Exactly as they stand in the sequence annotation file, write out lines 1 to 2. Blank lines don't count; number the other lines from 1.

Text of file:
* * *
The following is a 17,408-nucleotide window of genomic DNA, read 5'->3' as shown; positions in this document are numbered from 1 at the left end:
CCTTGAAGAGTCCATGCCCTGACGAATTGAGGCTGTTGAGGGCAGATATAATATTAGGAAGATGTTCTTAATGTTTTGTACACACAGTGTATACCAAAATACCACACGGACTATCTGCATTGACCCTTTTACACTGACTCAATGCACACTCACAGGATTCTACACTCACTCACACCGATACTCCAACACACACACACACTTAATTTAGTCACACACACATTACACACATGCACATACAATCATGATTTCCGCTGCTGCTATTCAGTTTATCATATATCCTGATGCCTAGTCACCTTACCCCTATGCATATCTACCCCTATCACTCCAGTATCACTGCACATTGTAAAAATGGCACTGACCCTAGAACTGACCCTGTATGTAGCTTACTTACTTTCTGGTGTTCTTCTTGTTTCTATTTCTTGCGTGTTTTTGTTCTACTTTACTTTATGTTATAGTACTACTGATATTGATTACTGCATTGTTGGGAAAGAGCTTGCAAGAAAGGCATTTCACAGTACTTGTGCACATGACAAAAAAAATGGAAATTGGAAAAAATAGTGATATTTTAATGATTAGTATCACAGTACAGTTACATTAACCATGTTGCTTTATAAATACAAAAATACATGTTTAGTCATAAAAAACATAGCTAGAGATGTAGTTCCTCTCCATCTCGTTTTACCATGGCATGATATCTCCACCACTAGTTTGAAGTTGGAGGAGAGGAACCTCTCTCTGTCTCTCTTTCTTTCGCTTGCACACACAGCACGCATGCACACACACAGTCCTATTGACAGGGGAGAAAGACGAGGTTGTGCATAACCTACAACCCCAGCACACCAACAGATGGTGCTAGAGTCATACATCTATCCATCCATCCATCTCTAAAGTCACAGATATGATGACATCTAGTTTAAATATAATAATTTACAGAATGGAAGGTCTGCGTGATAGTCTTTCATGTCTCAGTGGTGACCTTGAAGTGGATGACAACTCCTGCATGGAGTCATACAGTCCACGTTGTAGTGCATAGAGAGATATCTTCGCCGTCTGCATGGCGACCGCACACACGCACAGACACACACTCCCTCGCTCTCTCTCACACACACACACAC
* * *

The following is a 17,408-nucleotide window of genomic DNA, read 5'->3' as shown; positions in this document are numbered from 1 at the left end:
CCTTGAAGAGTCCATGCCCTGACGAATTGAGGCTGTTGAGGGCAGATATAATATTAGGAAGATGTTCTTAATGTTTTGTACACACAGTGTATACCAAAATACCACACGGACTATCTGCATTGACCCTTTTACACTGACTCAATGCACACTCACAGGATTCTACACTCACTCACACCGATACTCCAACACACACACACACTTAATTTAGTCACACACACATTACACACATGCACATACAATCATGATTTCCGCTGCTGCTATTCAGTTTATCATATATCCTGATGCCTAGTCACCTTACCCCTATGCATATCTACCCCTATCACTCCAGTATCACTGCACATTGTAAAAATGGCACTGACCCTAGAACTGACCCTGTATGTAGCTTACTTACTTTCTGGTGTTCTTCTTGTTTCTATTTCTTGCGTGTTTTTGTTCTACTTTACTTTATGTTATAGTACTACTGATATTGATTACTGCATTGTTGGGAAAGAGCTTGCAAGAAAGGCATTTCACAGTACTTGTGCACATGACAAAAAAAATGGAAATTGGAAAAAATAGTGATATTTTAATGATTAGTATCACAGTACAGTTACATTAACCATGTTGCTTTATAAATACAAAAATACATGTTTAGTCATAAAAAACATAGCTAGAGATGTAGTTCCTCTCCATCTCGTTTTACCATGGCATGATATCTCCACCACTAGTTTGAAGTTGGAGGAGAGGAACCTCTCTCTGTCTCTCTTTCTTTCGCTTGCACACACAGCACGCATGCACACACACAGTCCTATTGACAGGGGAGAAAGACGAGGTTGTGCATAACCTACAACCCCAGCACACCAACAGATGGTGCTAGAGTCATACATCTATCCATCCATCCATCTCTAAAGTCACAGATATGATGACATCTAGTTTAAATATAATAATTTACAGAATGGAAGGTCTGCGTGATAGTCTTTCATGTCTCAGTGGTGACCTTGAAGTGGATGACAACTCCTGCATGGAGTCATACAGTCCACGTTGTAGTGCATAGAGAGATATCTTCGCCGTCTGCATGGCGACCGCACACACGCACAGACACACACTCCCTCGCTCTCTCTCACACACACACACAC